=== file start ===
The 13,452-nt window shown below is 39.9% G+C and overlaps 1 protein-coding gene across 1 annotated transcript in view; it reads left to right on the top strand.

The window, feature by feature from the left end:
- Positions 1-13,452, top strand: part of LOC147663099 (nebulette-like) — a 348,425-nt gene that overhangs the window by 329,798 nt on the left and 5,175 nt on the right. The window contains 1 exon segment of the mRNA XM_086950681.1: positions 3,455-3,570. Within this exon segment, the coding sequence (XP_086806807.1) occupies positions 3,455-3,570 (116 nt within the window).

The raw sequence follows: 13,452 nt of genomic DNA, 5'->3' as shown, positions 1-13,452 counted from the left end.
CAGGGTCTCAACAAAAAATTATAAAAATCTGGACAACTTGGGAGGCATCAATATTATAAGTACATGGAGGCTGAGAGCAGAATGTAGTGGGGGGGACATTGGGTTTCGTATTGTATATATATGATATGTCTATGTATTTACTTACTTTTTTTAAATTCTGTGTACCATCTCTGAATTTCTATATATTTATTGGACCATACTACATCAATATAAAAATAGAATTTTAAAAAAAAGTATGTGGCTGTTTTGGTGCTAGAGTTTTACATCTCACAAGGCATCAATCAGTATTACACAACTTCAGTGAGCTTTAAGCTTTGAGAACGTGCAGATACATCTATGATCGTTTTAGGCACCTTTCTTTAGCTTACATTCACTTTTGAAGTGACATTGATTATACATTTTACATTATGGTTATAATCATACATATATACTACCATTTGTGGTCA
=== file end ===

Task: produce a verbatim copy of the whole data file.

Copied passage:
The 13,452-nt window shown below is 39.9% G+C and overlaps 1 protein-coding gene across 1 annotated transcript in view; it reads left to right on the top strand.

The window, feature by feature from the left end:
- Positions 1-13,452, top strand: part of LOC147663099 (nebulette-like) — a 348,425-nt gene that overhangs the window by 329,798 nt on the left and 5,175 nt on the right. The window contains 1 exon segment of the mRNA XM_086950681.1: positions 3,455-3,570. Within this exon segment, the coding sequence (XP_086806807.1) occupies positions 3,455-3,570 (116 nt within the window).

The raw sequence follows: 13,452 nt of genomic DNA, 5'->3' as shown, positions 1-13,452 counted from the left end.
CAGGGTCTCAACAAAAAATTATAAAAATCTGGACAACTTGGGAGGCATCAATATTATAAGTACATGGAGGCTGAGAGCAGAATGTAGTGGGGGGGACATTGGGTTTCGTATTGTATATATATGATATGTCTATGTATTTACTTACTTTTTTTAAATTCTGTGTACCATCTCTGAATTTCTATATATTTATTGGACCATACTACATCAATATAAAAATAGAATTTTAAAAAAAAGTATGTGGCTGTTTTGGTGCTAGAGTTTTACATCTCACAAGGCATCAATCAGTATTACACAACTTCAGTGAGCTTTAAGCTTTGAGAACGTGCAGATACATCTATGATCGTTTTAGGCACCTTTCTTTAGCTTACATTCACTTTTGAAGTGACATTGATTATACATTTTACATTATGGTTATAATCATACATATATACTACCATTTGTGGTCA